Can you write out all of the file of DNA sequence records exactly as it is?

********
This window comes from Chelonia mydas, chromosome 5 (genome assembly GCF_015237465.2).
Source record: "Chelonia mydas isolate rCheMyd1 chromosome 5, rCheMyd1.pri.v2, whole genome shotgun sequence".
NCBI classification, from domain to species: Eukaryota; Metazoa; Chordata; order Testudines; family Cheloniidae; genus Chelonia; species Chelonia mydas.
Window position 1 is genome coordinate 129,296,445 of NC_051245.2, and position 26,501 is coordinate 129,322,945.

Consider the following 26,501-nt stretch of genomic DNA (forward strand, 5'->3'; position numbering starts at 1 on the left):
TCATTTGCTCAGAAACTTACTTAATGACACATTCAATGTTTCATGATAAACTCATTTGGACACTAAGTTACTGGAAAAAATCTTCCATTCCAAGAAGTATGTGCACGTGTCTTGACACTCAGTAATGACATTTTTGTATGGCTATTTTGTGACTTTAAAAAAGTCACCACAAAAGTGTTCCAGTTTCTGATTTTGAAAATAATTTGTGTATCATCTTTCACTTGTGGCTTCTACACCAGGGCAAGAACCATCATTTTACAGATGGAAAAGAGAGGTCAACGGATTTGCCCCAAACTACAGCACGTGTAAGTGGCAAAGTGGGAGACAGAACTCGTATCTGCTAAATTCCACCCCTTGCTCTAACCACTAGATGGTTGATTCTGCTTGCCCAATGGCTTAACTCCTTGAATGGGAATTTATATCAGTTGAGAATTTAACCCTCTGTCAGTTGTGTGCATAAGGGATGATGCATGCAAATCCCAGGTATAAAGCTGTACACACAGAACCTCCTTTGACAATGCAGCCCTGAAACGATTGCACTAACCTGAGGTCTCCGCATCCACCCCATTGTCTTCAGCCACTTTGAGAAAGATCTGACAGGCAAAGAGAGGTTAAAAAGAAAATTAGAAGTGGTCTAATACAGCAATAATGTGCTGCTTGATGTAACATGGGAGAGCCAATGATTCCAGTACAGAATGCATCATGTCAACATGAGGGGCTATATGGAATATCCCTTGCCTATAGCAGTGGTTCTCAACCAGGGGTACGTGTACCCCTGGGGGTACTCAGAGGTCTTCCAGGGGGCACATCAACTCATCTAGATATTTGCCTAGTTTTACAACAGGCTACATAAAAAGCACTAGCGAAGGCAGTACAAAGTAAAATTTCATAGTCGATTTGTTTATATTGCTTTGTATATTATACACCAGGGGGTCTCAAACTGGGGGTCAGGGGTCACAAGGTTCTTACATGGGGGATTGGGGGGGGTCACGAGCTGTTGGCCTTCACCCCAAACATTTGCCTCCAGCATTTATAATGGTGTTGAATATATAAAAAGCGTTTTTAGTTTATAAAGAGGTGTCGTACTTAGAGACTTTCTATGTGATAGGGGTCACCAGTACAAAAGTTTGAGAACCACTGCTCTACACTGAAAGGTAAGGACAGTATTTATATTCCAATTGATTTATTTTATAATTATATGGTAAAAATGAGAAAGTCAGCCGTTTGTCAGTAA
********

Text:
This window comes from Chelonia mydas, chromosome 5 (genome assembly GCF_015237465.2).
Source record: "Chelonia mydas isolate rCheMyd1 chromosome 5, rCheMyd1.pri.v2, whole genome shotgun sequence".
NCBI classification, from domain to species: Eukaryota; Metazoa; Chordata; order Testudines; family Cheloniidae; genus Chelonia; species Chelonia mydas.
Window position 1 is genome coordinate 129,296,445 of NC_051245.2, and position 26,501 is coordinate 129,322,945.

Consider the following 26,501-nt stretch of genomic DNA (forward strand, 5'->3'; position numbering starts at 1 on the left):
TCATTTGCTCAGAAACTTACTTAATGACACATTCAATGTTTCATGATAAACTCATTTGGACACTAAGTTACTGGAAAAAATCTTCCATTCCAAGAAGTATGTGCACGTGTCTTGACACTCAGTAATGACATTTTTGTATGGCTATTTTGTGACTTTAAAAAAGTCACCACAAAAGTGTTCCAGTTTCTGATTTTGAAAATAATTTGTGTATCATCTTTCACTTGTGGCTTCTACACCAGGGCAAGAACCATCATTTTACAGATGGAAAAGAGAGGTCAACGGATTTGCCCCAAACTACAGCACGTGTAAGTGGCAAAGTGGGAGACAGAACTCGTATCTGCTAAATTCCACCCCTTGCTCTAACCACTAGATGGTTGATTCTGCTTGCCCAATGGCTTAACTCCTTGAATGGGAATTTATATCAGTTGAGAATTTAACCCTCTGTCAGTTGTGTGCATAAGGGATGATGCATGCAAATCCCAGGTATAAAGCTGTACACACAGAACCTCCTTTGACAATGCAGCCCTGAAACGATTGCACTAACCTGAGGTCTCCGCATCCACCCCATTGTCTTCAGCCACTTTGAGAAAGATCTGACAGGCAAAGAGAGGTTAAAAAGAAAATTAGAAGTGGTCTAATACAGCAATAATGTGCTGCTTGATGTAACATGGGAGAGCCAATGATTCCAGTACAGAATGCATCATGTCAACATGAGGGGCTATATGGAATATCCCTTGCCTATAGCAGTGGTTCTCAACCAGGGGTACGTGTACCCCTGGGGGTACTCAGAGGTCTTCCAGGGGGCACATCAACTCATCTAGATATTTGCCTAGTTTTACAACAGGCTACATAAAAAGCACTAGCGAAGGCAGTACAAAGTAAAATTTCATAGTCGATTTGTTTATATTGCTTTGTATATTATACACCAGGGGGTCTCAAACTGGGGGTCAGGGGTCACAAGGTTCTTACATGGGGGATTGGGGGGGGTCACGAGCTGTTGGCCTTCACCCCAAACATTTGCCTCCAGCATTTATAATGGTGTTGAATATATAAAAAGCGTTTTTAGTTTATAAAGAGGTGTCGTACTTAGAGACTTTCTATGTGATAGGGGTCACCAGTACAAAAGTTTGAGAACCACTGCTCTACACTGAAAGGTAAGGACAGTATTTATATTCCAATTGATTTATTTTATAATTATATGGTAAAAATGAGAAAGTCAGCCGTTTGTCAGTAA